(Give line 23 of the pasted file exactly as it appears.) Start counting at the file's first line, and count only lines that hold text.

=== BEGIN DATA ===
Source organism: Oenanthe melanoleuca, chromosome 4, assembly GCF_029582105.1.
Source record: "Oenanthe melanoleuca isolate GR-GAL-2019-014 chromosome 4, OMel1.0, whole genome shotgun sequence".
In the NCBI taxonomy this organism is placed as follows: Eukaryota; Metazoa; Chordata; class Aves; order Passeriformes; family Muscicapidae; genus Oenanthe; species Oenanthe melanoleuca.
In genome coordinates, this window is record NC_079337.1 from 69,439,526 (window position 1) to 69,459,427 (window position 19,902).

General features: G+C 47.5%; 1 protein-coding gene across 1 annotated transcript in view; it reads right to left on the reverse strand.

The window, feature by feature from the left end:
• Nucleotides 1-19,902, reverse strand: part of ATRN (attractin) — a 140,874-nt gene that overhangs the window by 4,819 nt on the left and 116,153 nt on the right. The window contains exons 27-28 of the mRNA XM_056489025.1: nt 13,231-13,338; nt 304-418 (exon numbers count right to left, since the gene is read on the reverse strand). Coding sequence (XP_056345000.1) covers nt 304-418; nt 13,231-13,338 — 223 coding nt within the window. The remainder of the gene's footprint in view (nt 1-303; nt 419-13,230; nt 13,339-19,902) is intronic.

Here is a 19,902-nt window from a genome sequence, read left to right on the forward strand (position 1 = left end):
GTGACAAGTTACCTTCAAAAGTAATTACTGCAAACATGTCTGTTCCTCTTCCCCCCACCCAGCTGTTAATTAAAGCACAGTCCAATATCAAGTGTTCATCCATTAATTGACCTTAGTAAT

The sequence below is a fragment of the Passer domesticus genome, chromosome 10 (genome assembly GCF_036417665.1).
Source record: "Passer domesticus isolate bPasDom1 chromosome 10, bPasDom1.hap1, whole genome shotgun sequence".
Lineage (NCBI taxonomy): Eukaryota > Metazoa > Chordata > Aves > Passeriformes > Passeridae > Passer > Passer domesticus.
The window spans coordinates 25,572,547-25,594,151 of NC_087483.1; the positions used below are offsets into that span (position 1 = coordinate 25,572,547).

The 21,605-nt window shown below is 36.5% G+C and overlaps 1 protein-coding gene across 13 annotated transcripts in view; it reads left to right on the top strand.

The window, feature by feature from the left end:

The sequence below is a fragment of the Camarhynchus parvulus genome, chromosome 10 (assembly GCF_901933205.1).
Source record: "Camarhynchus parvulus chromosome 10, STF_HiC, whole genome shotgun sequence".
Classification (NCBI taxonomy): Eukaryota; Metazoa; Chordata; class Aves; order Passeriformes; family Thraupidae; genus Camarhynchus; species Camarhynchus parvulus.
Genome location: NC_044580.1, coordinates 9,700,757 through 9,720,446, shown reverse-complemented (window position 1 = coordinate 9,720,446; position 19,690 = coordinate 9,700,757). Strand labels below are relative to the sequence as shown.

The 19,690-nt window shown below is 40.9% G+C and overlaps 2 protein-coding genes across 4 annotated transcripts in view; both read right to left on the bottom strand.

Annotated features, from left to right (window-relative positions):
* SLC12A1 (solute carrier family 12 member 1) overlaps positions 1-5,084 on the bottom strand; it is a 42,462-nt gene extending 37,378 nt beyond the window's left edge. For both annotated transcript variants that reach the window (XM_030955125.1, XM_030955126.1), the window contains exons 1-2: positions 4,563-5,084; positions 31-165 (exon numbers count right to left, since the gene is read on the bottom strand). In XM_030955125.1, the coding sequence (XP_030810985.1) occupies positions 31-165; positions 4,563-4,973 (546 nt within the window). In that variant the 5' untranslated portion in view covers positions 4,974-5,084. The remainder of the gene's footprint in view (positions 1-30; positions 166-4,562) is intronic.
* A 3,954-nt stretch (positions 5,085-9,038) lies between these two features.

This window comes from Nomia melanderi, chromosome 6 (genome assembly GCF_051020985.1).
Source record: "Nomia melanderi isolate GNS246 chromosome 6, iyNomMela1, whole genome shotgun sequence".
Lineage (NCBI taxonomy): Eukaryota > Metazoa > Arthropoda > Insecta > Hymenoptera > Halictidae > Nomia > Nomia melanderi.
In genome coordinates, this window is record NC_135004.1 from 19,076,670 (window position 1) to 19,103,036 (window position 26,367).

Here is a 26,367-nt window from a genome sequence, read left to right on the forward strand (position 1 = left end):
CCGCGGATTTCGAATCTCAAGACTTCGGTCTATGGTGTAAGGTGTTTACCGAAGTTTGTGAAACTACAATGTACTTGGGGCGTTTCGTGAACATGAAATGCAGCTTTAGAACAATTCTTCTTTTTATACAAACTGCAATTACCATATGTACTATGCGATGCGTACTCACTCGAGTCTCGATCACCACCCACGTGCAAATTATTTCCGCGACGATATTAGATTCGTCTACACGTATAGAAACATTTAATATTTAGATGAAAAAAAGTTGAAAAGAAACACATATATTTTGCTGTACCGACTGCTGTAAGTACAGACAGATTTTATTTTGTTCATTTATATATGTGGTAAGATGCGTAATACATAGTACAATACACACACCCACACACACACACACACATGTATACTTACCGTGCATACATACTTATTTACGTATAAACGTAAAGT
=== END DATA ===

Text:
* A 3,954-nt stretch (positions 5,085-9,038) lies between these two features.